Immediately pour mixture into bowl with butter (do not scrape out the bottom of the pan). Attach thermometer to bowl. Let mixture cool, undisturbed, until it registers 110 degrees F (43 degrees C), about 1 1/2 hours.
Remove thermometer. Transfer bowl to a work surface. Using a wooden spoon, begin to gently stir mixture.Continue to stir, gradually increasing speed until mixture thickens, lightens in color, and loses its sheen, 4 to 5 minutes.

Pour into prepared pan. Using a small offset spatula, quickly spread fudge to sides of pan, and smooth top. Sprinkle an even layer of (lightly salted) popcorn over the top of the fudge. Let fudge cool in pan on a wire rack, about 1 hour. Cover with plastic, and refrigerate untilcompletely set, about 8 hours. Run a sharp knife around nonparchment sides to loosen; lift fudge out. Cut into small square pieces (it's rich so the smaller, the better).
Happy Birthday A! Love you long time.
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Tuesday, March 22, 2011

Spiced Apple Cupcakes with Maple Buttercream

I know I said the blog would be quiet this month, but I was suffering serious baking withdrawals last night and I had to whip something up. It just wasn't right to only have TWO measly blog posts for the entire month! I love blogging. So after a bit of rummaging around the kitchen, I managed to scrounge up enough ingredients to make these simple cupcakes. They certainly won't win any awards for being the prettiest thing you'll ever bake, but they sure are derrricious!!
The cakes are full of apples, cinnamon and a little bit too much all spice (I adjusted the amount for the recipe below). I love how the spices gave the cake such a rich brown colour. The maple syrup buttercream is based on the one I have been using wayyy too often recently. I've only started making this buttercream since I got my Kitchenaid, Lady Mix-a-Lot, so I completely understand if it seems like too much effort for a cupcake icing and you just want to do a simple one with butter, icing sugar and maple syrup. I won't judge.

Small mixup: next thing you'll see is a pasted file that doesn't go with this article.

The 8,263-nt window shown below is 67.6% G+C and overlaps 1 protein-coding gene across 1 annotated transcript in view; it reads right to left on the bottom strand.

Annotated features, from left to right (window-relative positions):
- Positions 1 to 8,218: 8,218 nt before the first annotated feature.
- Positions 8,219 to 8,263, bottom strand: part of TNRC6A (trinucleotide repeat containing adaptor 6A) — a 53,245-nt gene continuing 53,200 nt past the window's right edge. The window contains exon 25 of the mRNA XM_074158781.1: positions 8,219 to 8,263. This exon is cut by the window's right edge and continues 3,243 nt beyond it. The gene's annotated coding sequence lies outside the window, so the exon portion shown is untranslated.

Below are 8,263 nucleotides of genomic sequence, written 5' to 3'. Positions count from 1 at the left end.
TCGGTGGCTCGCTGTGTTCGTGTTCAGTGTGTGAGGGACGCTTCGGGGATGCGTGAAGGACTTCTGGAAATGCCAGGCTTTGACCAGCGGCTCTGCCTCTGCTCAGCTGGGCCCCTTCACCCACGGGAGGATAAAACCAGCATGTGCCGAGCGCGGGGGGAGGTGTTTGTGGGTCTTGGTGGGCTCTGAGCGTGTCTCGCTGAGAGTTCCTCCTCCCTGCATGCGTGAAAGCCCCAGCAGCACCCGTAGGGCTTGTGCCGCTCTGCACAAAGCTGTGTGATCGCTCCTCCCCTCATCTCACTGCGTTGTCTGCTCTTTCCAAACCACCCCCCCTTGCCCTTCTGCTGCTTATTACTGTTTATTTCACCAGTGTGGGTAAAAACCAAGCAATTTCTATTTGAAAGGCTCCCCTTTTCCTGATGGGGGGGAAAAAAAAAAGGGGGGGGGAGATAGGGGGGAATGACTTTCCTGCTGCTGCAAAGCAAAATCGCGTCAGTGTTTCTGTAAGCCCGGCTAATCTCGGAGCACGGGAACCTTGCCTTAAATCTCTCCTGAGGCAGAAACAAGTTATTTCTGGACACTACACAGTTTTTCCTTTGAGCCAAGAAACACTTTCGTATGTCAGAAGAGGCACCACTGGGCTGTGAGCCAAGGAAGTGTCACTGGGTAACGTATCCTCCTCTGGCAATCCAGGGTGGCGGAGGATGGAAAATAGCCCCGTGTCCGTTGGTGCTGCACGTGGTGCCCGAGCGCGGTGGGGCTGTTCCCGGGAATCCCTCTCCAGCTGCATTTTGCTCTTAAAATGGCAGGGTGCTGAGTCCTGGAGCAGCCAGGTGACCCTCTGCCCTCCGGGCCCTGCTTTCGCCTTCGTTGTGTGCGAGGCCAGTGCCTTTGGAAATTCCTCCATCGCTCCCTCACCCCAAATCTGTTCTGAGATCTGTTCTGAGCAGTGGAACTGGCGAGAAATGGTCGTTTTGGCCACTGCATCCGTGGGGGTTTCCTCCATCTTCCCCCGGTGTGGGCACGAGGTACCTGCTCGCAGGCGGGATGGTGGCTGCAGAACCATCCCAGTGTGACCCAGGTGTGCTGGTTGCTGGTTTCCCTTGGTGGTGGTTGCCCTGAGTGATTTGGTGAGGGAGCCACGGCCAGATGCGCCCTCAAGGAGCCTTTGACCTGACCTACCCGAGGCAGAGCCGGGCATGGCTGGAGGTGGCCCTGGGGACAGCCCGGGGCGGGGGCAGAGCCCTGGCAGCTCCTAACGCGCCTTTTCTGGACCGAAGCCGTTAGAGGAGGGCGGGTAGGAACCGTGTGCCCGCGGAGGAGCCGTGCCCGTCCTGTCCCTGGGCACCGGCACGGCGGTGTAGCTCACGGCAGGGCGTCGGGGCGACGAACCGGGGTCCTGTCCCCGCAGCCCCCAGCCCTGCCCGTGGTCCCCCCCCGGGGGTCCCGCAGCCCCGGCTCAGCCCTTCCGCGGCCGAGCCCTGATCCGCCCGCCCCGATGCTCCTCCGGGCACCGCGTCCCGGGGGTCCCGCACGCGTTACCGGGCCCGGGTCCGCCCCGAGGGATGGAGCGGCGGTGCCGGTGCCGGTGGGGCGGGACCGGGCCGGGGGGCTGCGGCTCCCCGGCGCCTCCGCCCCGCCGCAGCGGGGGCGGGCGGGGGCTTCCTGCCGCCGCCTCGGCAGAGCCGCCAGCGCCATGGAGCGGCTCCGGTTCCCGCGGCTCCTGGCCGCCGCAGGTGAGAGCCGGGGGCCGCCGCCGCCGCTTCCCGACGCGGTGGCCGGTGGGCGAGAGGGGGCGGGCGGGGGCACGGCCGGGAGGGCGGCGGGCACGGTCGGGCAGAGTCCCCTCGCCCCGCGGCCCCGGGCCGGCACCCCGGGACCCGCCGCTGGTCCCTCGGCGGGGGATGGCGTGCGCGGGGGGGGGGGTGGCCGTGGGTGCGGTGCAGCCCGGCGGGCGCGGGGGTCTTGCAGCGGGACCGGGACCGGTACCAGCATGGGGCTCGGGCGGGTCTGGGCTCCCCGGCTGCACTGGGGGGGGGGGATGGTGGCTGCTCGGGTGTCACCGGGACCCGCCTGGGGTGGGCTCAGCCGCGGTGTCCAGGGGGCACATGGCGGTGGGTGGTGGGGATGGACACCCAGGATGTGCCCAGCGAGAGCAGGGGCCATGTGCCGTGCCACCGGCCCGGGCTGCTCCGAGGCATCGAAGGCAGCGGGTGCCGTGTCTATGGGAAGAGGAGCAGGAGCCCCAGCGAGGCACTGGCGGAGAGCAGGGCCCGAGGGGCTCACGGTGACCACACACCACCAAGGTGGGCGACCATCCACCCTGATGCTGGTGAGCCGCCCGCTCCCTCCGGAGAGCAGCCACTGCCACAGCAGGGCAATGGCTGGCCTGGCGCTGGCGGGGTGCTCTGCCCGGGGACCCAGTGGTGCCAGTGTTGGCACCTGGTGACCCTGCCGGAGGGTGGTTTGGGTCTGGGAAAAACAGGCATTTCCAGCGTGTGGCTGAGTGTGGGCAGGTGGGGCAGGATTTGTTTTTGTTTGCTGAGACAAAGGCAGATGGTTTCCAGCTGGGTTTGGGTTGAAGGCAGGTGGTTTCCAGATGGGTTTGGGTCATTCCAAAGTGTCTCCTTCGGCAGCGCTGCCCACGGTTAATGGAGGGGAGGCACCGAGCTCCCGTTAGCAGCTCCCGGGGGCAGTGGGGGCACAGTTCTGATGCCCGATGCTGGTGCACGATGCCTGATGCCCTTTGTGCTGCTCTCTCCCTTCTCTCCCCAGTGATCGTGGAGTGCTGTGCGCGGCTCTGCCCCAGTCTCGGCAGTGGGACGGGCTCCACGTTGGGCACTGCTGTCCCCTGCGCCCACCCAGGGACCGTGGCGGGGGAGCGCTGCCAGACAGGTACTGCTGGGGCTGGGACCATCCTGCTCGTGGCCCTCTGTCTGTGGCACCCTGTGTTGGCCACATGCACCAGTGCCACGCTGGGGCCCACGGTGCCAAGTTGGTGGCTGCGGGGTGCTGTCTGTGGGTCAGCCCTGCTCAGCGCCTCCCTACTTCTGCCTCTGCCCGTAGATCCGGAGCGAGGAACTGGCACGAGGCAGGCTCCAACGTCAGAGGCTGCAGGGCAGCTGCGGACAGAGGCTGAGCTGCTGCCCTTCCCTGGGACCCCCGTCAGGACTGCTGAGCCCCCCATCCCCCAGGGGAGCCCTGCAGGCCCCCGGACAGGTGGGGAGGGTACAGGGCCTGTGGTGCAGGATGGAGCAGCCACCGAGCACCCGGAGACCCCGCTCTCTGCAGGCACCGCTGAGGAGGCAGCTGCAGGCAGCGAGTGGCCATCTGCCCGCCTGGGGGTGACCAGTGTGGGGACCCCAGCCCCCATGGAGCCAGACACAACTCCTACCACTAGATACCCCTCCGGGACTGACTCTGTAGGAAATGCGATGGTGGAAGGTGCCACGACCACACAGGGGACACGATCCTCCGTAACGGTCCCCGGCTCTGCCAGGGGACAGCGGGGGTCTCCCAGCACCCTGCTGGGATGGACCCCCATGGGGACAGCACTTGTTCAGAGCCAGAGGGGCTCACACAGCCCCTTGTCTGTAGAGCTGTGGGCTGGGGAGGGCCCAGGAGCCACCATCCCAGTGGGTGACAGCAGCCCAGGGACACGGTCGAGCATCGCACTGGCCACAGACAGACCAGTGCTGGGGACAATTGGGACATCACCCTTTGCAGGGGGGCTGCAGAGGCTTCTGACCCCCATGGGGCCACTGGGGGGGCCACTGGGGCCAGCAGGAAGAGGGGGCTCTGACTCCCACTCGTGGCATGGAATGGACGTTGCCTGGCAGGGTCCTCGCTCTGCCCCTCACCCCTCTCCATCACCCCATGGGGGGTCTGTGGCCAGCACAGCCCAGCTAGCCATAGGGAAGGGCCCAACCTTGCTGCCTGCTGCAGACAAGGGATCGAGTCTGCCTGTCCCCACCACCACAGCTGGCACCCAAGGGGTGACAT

This cupcake isn't as sweet as you would expect. The maple syrup is the only thing that really brings a lot of sweetness, as the brown sugar seemed to subdue sweetness of the buttercream. If you want you can put a whole cup of sugar in the cake batter instead of just 3/4 cups. But I quite like the lightness of these cakes, it lets the flavour of the maple syrup sing and the aftertaste of all the spices linger, so you're sitting there in a happy haze of cinnamon. Which seems like a very appropriate state to be in as Autumn approaches in the southern hemisphere.
When I woke up this morning to take photos, I saw how dark it was and I cried. Okay not really, but I wanted to. Then I fumbled around the house trying to find the light switch and tripped and fell into a big pile of glass bottles waiting to be recycled. I don't seem to be improving my coordination, but at least I didn't slice anything open this time. And then I realised I would have to take my photos at ISO1600 and I wanted to cry again. And now (4 hours later) it's sunny outside. Where was the light this morning?? Damn you Sydney!!!
Spiced Apple Cupcakes with Maple Syrup Buttercream
(makes 12 cupcakes, adapted from this recipe)